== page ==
5 Reasons to Attend The FRESH Conference

1) To understand meeting owners and their objectives.

Meeting owners have a lot of power over meetings and events but their objectives are not always clearly identified. FRESH has experts on several topics that help you understand better what is needed to make our ‘clients’ sit down and spend some quality time on setting meeting objectives.

2) To experience a wide variety of meeting formats.

Meeting formats have an enormous impact on the outcome of a meeting or event. Knowing the theory is one thing, but practical experience of different meeting formats and techniques is essential. FRESH will have a different format for almost every session and will allow you to learn by experience: get ready to be totally immersed in session formats, presentation formats and all sorts of applicable techniques.

3) To learn from best practice through case studies.

Our crowd-sourced program is enriched with case studies from corporate and association meetings – big and small – each one providing many tips for you to take home and use.

4) To discover innovative tools and techniques for meeting design.

To craft good meeting designs you need a big toolbox. In the FRESH conference, but also in the Toolbox Networking Area and especially in the Learning Carousels, you will see, feel, hear and experience tools and techniques that you can take home and apply immediately to your own projects. Discover the new applications on iPad; crowd-sourcing tools; gamification platforms and more.

5) To meet and connect with your professional colleagues in meeting design.

The people that are professionally active in designing effective meetings come from many different backgrounds: senior planners, creative producers, AV professionals, facilitators, speaker managers, meeting architects, communication professionals and more.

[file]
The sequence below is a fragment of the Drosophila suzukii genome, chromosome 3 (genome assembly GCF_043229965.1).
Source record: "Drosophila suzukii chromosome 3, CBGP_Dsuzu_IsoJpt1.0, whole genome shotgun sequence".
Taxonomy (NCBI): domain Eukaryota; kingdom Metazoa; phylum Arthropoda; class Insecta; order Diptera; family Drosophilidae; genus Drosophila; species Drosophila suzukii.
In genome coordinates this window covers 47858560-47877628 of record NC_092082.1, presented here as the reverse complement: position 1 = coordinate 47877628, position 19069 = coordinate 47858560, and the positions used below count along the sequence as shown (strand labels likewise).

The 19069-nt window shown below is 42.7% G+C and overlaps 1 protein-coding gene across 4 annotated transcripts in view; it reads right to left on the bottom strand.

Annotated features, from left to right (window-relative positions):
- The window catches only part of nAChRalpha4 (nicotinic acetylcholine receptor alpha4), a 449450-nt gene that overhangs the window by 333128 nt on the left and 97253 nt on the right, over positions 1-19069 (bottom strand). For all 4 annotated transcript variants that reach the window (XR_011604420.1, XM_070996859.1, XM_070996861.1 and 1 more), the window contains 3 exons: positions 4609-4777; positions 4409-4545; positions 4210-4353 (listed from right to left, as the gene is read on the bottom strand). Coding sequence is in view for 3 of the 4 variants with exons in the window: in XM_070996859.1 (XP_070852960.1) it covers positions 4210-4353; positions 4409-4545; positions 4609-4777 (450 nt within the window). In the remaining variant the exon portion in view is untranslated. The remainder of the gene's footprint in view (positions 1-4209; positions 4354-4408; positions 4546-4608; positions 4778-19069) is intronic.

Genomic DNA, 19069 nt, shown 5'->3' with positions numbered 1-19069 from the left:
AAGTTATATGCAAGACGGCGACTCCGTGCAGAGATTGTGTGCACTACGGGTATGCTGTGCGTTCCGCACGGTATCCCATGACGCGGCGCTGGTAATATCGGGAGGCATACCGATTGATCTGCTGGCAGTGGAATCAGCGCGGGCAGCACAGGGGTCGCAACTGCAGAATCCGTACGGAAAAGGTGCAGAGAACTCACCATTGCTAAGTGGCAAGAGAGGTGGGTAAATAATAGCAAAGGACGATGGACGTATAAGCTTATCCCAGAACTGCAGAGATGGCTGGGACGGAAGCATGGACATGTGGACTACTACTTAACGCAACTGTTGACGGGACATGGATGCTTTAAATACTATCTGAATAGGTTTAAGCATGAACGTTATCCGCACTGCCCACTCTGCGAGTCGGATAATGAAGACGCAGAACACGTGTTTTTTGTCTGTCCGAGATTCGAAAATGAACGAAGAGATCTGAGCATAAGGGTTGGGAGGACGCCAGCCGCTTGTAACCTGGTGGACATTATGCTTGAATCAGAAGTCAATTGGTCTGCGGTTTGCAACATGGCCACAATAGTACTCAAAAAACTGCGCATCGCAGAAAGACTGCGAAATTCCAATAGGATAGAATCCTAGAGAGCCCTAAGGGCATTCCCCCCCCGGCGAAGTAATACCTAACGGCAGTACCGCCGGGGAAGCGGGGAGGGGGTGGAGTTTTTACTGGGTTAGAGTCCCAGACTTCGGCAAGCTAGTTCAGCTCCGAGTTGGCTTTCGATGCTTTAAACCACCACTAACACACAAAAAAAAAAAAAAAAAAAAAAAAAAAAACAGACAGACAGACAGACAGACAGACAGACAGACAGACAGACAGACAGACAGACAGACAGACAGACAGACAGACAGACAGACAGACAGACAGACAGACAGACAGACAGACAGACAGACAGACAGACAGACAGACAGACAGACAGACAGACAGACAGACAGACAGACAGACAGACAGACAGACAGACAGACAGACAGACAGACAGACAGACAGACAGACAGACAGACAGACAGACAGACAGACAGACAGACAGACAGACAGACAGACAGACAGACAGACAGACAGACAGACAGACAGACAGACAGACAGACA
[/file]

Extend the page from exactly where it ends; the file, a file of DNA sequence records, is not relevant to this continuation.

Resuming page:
Other sectors FRESH will be welcoming this year are Interaction Designers and Crowd-sourcing professionals. FRESH introduces you to an exciting new mix of disciplines, all focused on making meetings and events more effective.

Conclusion

We all want to become the ‘go-to’ person for meeting design. With better understanding, stronger stories and a bigger toolbox you are equipped to face the challenging world of the meeting owner. FRESH helps you to increase your impact on meetings and events. As you move into meeting architecture, you become stronger and more successful in helping meeting owners reaching their goals. You shape change.

Join the FRESH tribe

Join us at the Fresh Conference in January in Copenhagen and at the end you will be ready to shape change for your coming meetings and events.

If you cannot come, you can attend on-line and our virtual meeting facilitators will ensure you can participate effectively and that your voice will be heard.

  1. Learn more about FRESH13: http://www.thefreshconference.com
  2. Register now: https://www.etouches.com/ehome/fresh2013/registration/?&

Note: Special discount code for readers of “It’s All Virtual”: smc-FRESH13-buyer-20%

QR Code: Feel Free to Scan

QR code for The FRESH Conference

Connect with The FRESH Conference

  1. Follow the Fresh Conference on Twitter: @freshconference
  2. Join the conversation, use our official hashtag #FRESH13
  3. Like us on Facebook:  http://www.facebook.com/pages/Meeting-Support-Institute/304309966344329
  4. Follow us on Linkedin: http://www.linkedin.com/company/meeting-support-institute
  5. Send us an email: FRESH@meetingsupport.org

About Stefania

Stefania Conti-Vecchi, CEO of EVENTagist

Stefania Conti-Vecchi is Founder and CEO of EVENTagist, a selected community of international experts with a specific know-how in the Meeting Industry. Besides organizing events, Stefania also assists and supports meeting owners and organizers to create and manage meetings & events applying the most innovative solutions in each single stage of the process.

Specialized in new technologies topics and creative marketing strategies, her expertise ranges, particularly, across hybrid meetings, social media and all the web and mobile tools that can facilitate the life of the organizers. Passionate about mobile device applications connected to the needs of the Meeting Industry, Stefania speaks at international conferences and training courses on these “tech” topics and writes as blogger.